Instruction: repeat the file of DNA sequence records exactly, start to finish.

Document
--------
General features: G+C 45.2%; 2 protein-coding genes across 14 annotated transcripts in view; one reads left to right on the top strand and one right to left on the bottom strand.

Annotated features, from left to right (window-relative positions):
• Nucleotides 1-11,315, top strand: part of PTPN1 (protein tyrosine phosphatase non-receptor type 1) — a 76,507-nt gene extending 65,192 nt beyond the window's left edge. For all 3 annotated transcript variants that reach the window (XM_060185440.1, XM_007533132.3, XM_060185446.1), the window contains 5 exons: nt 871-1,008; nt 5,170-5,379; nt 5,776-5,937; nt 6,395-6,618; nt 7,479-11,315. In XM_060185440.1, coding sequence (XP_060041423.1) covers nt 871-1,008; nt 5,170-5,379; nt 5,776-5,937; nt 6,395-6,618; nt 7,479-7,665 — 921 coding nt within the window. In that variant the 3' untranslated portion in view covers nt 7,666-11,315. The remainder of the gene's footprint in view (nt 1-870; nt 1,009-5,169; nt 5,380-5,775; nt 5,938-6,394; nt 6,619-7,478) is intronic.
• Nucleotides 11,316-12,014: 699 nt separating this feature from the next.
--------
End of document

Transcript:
General features: G+C 45.2%; 2 protein-coding genes across 14 annotated transcripts in view; one reads left to right on the top strand and one right to left on the bottom strand.

Annotated features, from left to right (window-relative positions):
• Nucleotides 1-11,315, top strand: part of PTPN1 (protein tyrosine phosphatase non-receptor type 1) — a 76,507-nt gene extending 65,192 nt beyond the window's left edge. For all 3 annotated transcript variants that reach the window (XM_060185440.1, XM_007533132.3, XM_060185446.1), the window contains 5 exons: nt 871-1,008; nt 5,170-5,379; nt 5,776-5,937; nt 6,395-6,618; nt 7,479-11,315. In XM_060185440.1, coding sequence (XP_060041423.1) covers nt 871-1,008; nt 5,170-5,379; nt 5,776-5,937; nt 6,395-6,618; nt 7,479-7,665 — 921 coding nt within the window. In that variant the 3' untranslated portion in view covers nt 7,666-11,315. The remainder of the gene's footprint in view (nt 1-870; nt 1,009-5,169; nt 5,380-5,775; nt 5,938-6,394; nt 6,619-7,478) is intronic.
• Nucleotides 11,316-12,014: 699 nt separating this feature from the next.